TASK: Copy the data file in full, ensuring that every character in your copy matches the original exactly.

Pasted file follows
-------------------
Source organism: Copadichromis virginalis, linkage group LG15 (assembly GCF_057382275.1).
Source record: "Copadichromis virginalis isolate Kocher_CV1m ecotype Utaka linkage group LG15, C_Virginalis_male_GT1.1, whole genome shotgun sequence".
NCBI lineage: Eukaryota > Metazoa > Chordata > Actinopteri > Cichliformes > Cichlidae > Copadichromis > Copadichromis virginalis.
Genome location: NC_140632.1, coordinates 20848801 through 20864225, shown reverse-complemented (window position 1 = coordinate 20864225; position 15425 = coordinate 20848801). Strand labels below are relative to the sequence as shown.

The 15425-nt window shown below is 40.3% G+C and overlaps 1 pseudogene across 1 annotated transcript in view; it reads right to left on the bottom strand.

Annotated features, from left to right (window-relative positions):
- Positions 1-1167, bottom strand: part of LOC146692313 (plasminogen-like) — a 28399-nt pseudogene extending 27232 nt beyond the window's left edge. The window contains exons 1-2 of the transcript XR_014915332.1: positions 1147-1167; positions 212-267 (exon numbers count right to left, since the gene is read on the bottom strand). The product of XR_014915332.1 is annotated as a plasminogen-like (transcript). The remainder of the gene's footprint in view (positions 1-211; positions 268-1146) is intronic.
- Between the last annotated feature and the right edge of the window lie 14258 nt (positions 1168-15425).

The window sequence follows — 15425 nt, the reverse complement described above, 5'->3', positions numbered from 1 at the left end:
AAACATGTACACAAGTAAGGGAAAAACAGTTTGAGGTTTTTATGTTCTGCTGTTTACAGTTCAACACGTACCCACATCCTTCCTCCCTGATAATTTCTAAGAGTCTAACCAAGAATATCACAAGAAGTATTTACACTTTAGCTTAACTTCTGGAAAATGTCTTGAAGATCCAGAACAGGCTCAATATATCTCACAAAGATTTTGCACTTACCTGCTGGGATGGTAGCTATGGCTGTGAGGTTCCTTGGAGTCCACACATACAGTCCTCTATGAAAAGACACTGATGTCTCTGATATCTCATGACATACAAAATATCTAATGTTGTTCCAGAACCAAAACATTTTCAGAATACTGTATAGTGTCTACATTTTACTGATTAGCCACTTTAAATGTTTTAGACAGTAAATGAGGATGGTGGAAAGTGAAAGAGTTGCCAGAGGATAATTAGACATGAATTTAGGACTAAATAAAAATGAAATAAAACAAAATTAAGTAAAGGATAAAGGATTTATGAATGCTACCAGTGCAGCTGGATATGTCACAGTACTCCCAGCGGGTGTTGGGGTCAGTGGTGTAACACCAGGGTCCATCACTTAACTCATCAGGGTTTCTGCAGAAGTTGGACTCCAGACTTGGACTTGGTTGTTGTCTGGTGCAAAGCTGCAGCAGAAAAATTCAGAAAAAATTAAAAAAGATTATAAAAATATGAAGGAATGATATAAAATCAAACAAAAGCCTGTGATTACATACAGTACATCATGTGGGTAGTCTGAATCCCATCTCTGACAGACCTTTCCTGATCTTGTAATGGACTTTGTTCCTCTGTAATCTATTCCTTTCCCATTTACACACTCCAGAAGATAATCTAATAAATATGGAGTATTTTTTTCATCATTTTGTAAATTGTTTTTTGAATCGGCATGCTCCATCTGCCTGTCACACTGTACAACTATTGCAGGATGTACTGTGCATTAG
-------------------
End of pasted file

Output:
Source organism: Copadichromis virginalis, linkage group LG15 (assembly GCF_057382275.1).
Source record: "Copadichromis virginalis isolate Kocher_CV1m ecotype Utaka linkage group LG15, C_Virginalis_male_GT1.1, whole genome shotgun sequence".
NCBI lineage: Eukaryota > Metazoa > Chordata > Actinopteri > Cichliformes > Cichlidae > Copadichromis > Copadichromis virginalis.
Genome location: NC_140632.1, coordinates 20848801 through 20864225, shown reverse-complemented (window position 1 = coordinate 20864225; position 15425 = coordinate 20848801). Strand labels below are relative to the sequence as shown.

The 15425-nt window shown below is 40.3% G+C and overlaps 1 pseudogene across 1 annotated transcript in view; it reads right to left on the bottom strand.

Annotated features, from left to right (window-relative positions):
- Positions 1-1167, bottom strand: part of LOC146692313 (plasminogen-like) — a 28399-nt pseudogene extending 27232 nt beyond the window's left edge. The window contains exons 1-2 of the transcript XR_014915332.1: positions 1147-1167; positions 212-267 (exon numbers count right to left, since the gene is read on the bottom strand). The product of XR_014915332.1 is annotated as a plasminogen-like (transcript). The remainder of the gene's footprint in view (positions 1-211; positions 268-1146) is intronic.
- Between the last annotated feature and the right edge of the window lie 14258 nt (positions 1168-15425).

The window sequence follows — 15425 nt, the reverse complement described above, 5'->3', positions numbered from 1 at the left end:
AAACATGTACACAAGTAAGGGAAAAACAGTTTGAGGTTTTTATGTTCTGCTGTTTACAGTTCAACACGTACCCACATCCTTCCTCCCTGATAATTTCTAAGAGTCTAACCAAGAATATCACAAGAAGTATTTACACTTTAGCTTAACTTCTGGAAAATGTCTTGAAGATCCAGAACAGGCTCAATATATCTCACAAAGATTTTGCACTTACCTGCTGGGATGGTAGCTATGGCTGTGAGGTTCCTTGGAGTCCACACATACAGTCCTCTATGAAAAGACACTGATGTCTCTGATATCTCATGACATACAAAATATCTAATGTTGTTCCAGAACCAAAACATTTTCAGAATACTGTATAGTGTCTACATTTTACTGATTAGCCACTTTAAATGTTTTAGACAGTAAATGAGGATGGTGGAAAGTGAAAGAGTTGCCAGAGGATAATTAGACATGAATTTAGGACTAAATAAAAATGAAATAAAACAAAATTAAGTAAAGGATAAAGGATTTATGAATGCTACCAGTGCAGCTGGATATGTCACAGTACTCCCAGCGGGTGTTGGGGTCAGTGGTGTAACACCAGGGTCCATCACTTAACTCATCAGGGTTTCTGCAGAAGTTGGACTCCAGACTTGGACTTGGTTGTTGTCTGGTGCAAAGCTGCAGCAGAAAAATTCAGAAAAAATTAAAAAAGATTATAAAAATATGAAGGAATGATATAAAATCAAACAAAAGCCTGTGATTACATACAGTACATCATGTGGGTAGTCTGAATCCCATCTCTGACAGACCTTTCCTGATCTTGTAATGGACTTTGTTCCTCTGTAATCTATTCCTTTCCCATTTACACACTCCAGAAGATAATCTAATAAATATGGAGTATTTTTTTCATCATTTTGTAAATTGTTTTTTGAATCGGCATGCTCCATCTGCCTGTCACACTGTACAACTATTGCAGGATGTACTGTGCATTAG